My pretence at continued youth is also being bolstered by my gymnastic exploits.  A little while ago I learned that one of the other clients of Brightside refers to me as “the gymnast” (as though this were my profession – which luckily, for my continued solvency, it is not) and today discovered that I am a major topic of conversation among their wider clientele (in my absence, fortunately).  It would appear that I am a marvel of the age (or at least, my age) – though to be honest, it is just practice and a bit of application on my part.  At the risk of frightening the horses (you will be seeing a lot of leg), here is a picture of me practising one of the progressions towards the elusive back lever.

Just hanging around

Just hanging around

The more perspicacious reader may have noted that my head seems very pink (née red).  In my defence, I would point out that I am upside-down and this is a hold – but I will admit that I do not recall seeing this same effect on real gymnasts.  Luckily, according to the Mortician’s Gazette, I see that some gymnastics is to be televised next week so I shall have an opportunity to check out the head-directed blood-flow of the participants.  I suppose it may be that hanging like a very distended bat is not a highly regarded activity in proper gymnastics…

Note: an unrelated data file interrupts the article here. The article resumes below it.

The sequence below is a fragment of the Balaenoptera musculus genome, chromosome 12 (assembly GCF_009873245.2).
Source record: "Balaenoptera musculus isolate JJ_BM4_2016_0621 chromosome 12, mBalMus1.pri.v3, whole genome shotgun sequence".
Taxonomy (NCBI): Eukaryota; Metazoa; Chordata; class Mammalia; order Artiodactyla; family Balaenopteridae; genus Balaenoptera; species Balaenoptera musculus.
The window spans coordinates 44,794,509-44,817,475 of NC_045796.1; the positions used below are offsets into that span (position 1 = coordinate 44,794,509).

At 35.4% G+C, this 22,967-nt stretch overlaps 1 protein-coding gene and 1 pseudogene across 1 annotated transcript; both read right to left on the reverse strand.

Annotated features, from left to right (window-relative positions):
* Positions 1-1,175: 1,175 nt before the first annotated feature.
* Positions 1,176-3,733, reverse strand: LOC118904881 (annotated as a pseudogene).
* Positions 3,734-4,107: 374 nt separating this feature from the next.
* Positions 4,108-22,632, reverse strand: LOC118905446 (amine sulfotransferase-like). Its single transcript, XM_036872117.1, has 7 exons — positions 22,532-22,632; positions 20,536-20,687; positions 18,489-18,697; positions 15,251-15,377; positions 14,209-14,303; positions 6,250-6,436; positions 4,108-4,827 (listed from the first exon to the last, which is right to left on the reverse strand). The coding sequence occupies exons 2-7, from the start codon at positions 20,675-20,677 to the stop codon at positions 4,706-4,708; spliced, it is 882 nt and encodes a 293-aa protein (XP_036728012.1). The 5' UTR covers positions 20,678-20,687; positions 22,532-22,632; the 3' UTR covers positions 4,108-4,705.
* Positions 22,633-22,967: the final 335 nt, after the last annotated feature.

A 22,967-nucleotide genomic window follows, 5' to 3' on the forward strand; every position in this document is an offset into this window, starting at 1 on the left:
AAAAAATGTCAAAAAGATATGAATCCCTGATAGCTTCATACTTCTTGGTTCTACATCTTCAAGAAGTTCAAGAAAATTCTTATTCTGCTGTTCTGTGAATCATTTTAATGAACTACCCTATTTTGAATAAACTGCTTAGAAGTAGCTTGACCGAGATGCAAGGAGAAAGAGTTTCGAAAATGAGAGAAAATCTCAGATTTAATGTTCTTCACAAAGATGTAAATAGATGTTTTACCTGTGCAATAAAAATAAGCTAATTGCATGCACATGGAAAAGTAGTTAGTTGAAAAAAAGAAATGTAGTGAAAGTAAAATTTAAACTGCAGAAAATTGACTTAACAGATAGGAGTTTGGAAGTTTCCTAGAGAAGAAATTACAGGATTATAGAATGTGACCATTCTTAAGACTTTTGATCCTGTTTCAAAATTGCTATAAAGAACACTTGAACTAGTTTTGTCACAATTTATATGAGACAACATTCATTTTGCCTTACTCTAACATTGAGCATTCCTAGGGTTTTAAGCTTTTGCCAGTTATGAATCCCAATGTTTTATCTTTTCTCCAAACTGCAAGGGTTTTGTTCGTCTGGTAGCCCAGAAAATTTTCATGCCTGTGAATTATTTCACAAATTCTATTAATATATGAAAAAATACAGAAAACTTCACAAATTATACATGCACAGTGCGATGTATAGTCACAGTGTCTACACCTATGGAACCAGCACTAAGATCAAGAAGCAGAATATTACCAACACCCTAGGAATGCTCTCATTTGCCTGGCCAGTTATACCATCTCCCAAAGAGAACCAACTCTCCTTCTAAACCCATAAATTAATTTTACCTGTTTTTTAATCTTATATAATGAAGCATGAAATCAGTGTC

So, why you may wonder should I be feeling my age?  Well, partly it comes down to hanging around with the young and recalling an incident from my adult past, only to discover it occurred before any of them were born.  This can really take the wind out of a chap’s sails.

However, the spark that ignited this post was going to see the film Pride a week or so back.  The film is excellent (if you haven’t seen it, you really should) and (mostly) set in 1984 – the year in which I took my A-levels and started university.  Yet, even to me it feels like a period piece and I was shocked to realise that I was basically an adult when it was set.  The vehicles, in particular, look to be from a bygone age.  It made my feel very old and to wonder if it is time for me to start buying Werther’s Originals, carpet slippers and a tartan rug.

NO!  I refuse to act my age!  I refuse to wear anything made of fleece!  I shall re-double my efforts to grow old disgracefully.  I feel in need of a new age-inappropriate hobby to take up (to add to the gymnastics).  What do people feel about seeing a man of 48½ on a skateboard?  (I promise to eschew the strangely sculpted facial hair and pony tail).  I’m also willing to entertain suggestions for other pursuits which would allow me to retain my juvenility – but, be warned, if I like the idea I may act upon it and you may later be exposed to photographic evidence thereof!